Print and Go Back ESPN.com: Dodger Thoughts [Print without images]

Wednesday, March 31, 2010
You thought Jason Repko battled injuries? You have no idea ...



Mark J. Rebilas/US Presswire
Jason Repko

One of the highlights of the Maple Street Press 2010 Dodgers Annual was the feature by Albuquerque Isotopes broadcaster Robert Portnoy on cup-of-coffee men Jason Repko and Mitch Jones. In particular, you really come to understand how brutal the injuries were that Repko faced early in his professional career. They sapped his greatest potential away.

Just for starters in 2000: right hamstring blown out, two tendons torn away from the bone in his right leg, stress fracture in his back. As Portnoy writes:

... While the hamstring healed, the back did not. Repko wore a form-fitting brace for eight weeks, immobilizing him from his armpits to his hips. Still considered the number four Dodger prospect entering 2001, Repko played in constant pain and batted just .220 over 88 games at Low A Wilmington.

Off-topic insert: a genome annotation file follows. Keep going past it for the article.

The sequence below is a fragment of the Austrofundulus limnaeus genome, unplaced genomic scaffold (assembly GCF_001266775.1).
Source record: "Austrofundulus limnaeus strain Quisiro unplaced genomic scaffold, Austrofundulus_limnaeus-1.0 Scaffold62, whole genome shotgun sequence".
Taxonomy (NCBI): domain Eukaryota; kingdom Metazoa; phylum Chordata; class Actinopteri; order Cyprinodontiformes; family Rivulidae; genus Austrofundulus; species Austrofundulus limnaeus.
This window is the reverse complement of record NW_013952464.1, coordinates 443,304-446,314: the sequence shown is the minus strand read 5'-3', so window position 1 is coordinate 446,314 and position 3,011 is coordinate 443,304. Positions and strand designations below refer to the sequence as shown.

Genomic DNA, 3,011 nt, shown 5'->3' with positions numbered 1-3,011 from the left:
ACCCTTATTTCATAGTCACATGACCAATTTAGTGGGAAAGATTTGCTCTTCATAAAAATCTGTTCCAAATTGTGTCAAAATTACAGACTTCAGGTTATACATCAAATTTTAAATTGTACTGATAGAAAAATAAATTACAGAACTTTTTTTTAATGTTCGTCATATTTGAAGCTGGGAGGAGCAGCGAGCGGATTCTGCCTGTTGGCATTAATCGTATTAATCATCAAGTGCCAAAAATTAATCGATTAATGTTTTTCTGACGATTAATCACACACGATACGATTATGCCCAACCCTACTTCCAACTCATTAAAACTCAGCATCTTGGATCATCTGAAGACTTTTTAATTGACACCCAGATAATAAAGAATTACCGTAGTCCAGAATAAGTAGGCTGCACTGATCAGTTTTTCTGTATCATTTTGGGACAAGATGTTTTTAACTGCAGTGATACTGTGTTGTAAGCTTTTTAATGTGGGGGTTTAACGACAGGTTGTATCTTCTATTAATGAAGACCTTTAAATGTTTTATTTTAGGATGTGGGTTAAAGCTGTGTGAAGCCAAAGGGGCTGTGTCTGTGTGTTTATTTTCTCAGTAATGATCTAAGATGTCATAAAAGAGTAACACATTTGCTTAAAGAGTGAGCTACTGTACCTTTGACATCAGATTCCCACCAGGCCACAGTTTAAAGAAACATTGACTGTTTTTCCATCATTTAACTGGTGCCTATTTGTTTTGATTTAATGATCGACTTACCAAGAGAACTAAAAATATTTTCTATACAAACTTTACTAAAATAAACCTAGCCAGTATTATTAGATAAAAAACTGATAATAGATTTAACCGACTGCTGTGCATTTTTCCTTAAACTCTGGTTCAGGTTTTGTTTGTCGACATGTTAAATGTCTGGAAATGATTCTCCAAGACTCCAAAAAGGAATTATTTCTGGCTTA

After the season, doctors told him the fracture remained in the L-5 vertebrae. Then they told him something shocking: Break the same vertebrae on the other side.

"They told me it was putting stress on the other side," Repko said. "They said, 'If you can handle playing with it, dive hard and slide hard and see if you can get it on the other side — it'll be easier to fix.'"

In the Instructional League that fall, Repko did just that, fracturing the other side rounding third base. The options were spinal fusion, which would hurt rotation and flexibility, or a return to the brade, with promise of better results. Opting for the brace, Repko healed well, and he has learned to manage a resulting condition known as spondylothesis.

"The vertebrae will slip forward and the back will go into spasm, because there is more flexibility in there," Repko said. "I can't lie on my stomach and I don't slide head first much anymore, but I've only had two or three spasms the last three years." ...


The guy didn't have what it took to stick in the majors for the Dodgers, but he truly battled. Today, more than 10 years after the Dodgers drafted him, he heads off on waivers.

* * *